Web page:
“Not that we lord it over your faith, but are workers with you for your joy; for in your faith you are standing firm,” (2 Corinthians 1:24; NASB).
Last month, we made the case for both confessions and associations to be utilized for the glory of God among His churches. Many in our day have heard of denominations, Presbyteries, and conventions, but associations may be a bit ambiguous to many of our readers. What is meant by associations, and are they biblically required?
The idea of associations as laid out in Reformed Baptist churches today is similar in some ways to denominations and Presbyteries, but different in some ways as well. Baptist churches are part of tradition of churches known as congregationalist churches that emphasize the governmental autonomy of local congregations. This does not mean that Reformed Baptists deny the universality of the local church, though. Increasingly, since the late 1900s, there has been a growing recognition of the Scriptural mandate to commune together among churches. The Baptist Confession (1677/1689) confesses as much:
“As each church, and all the members of it, are bound to pray continually for the good and prosperity of all the churches of Christ, in all places, and upon all occasions to further every one within the bounds of their places and callings, in the exercise of their gifts and graces, so the churches, when planted by the providence of God, so as they may enjoy opportunity and advantage for it, ought to hold communion among themselves, for their peace, increase of love, and mutual edification,” (The Baptist Confession, 26.14).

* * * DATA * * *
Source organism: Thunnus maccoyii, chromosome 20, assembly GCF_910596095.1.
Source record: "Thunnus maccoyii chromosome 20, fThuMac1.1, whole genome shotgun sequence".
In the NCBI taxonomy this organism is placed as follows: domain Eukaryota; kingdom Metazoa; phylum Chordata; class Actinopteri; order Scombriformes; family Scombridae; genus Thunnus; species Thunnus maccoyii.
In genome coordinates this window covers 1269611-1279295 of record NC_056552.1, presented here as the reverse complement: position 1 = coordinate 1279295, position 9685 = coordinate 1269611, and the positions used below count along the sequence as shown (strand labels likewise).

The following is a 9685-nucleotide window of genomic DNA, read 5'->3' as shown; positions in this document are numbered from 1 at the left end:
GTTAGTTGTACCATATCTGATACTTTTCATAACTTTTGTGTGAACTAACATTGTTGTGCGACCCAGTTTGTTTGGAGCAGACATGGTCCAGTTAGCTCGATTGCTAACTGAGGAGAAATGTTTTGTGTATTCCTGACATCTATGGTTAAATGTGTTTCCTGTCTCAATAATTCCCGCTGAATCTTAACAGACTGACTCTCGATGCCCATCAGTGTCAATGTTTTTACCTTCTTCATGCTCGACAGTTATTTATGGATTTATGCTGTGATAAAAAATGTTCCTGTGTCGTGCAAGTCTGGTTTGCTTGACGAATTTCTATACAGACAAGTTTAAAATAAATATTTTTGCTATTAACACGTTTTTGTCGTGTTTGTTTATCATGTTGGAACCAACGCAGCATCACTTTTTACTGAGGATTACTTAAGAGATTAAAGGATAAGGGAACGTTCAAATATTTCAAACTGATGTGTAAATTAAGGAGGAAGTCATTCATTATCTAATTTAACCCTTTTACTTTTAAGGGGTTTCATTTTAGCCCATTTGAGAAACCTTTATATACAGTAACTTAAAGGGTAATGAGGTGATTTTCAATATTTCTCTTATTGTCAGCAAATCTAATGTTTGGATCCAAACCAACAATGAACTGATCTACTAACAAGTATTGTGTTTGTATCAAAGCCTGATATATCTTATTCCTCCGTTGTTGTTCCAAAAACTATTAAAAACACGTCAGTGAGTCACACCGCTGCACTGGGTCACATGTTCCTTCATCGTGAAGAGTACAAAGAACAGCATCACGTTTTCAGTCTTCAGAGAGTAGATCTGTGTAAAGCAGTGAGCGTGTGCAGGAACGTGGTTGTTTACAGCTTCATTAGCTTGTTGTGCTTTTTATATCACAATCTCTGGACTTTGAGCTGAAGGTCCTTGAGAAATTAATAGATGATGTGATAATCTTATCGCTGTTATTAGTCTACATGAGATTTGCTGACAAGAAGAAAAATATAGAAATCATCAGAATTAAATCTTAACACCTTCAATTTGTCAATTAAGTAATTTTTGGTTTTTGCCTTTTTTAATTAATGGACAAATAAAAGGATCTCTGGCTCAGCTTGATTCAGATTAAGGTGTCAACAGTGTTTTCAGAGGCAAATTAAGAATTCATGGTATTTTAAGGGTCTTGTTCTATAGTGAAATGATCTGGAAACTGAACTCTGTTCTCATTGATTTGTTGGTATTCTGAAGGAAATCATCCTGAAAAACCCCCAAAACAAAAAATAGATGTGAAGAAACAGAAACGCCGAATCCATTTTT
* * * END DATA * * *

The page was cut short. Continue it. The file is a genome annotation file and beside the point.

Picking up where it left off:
The confession goes on in the next paragraph to refer to these churches as ‘churches holding communion together’ and explain how they might be of mutual benefit to one another. Our church has recently been accepted into just such an association of churches communing together in our state. We now, with great joy, have the privilege of working together with these fellow churches for our “peace, increase of love, and mutual edification.”
Often, one will run across a Christian who speaks a good game. He knows what to say and around whom to say it. He has mastered Christianese and has learned not to be engaged in his private sins when there are others looking, but he does not know Christ. There are many variations of this type of inconsistency ranging from sheer hypocrisy to mere ignorance.
We speak to those today who, like many of our churches once did, have a blind spot in their understanding of confessionalism. Perhaps you are part of a doctrinal tradition that holds to a historic confession like the 1689 and affirms the autonomy of the local church. We encourage you today, for the peace, increase of love, and mutual edification of the churches to scour your confession of faith to see what it has to say about holding communion together with other churches, so that you might more consistently live what you confess.
For those specifically subscribing to the 1689, we would encourage you to note the words “ought to” toward the end of chapter 26, paragraph 14, and read the Scripture citations provided. It is our conviction that full subscription to the 1689 includes a functional affirmation of associationalism. More than anything, consider the Bible's testimony on this matter. We desire to see Christ honored and His Word given its due authority in His local churches.
For further research, consider:
The Reformed Baptist Perspective on Associations of Churches by James M. Renihan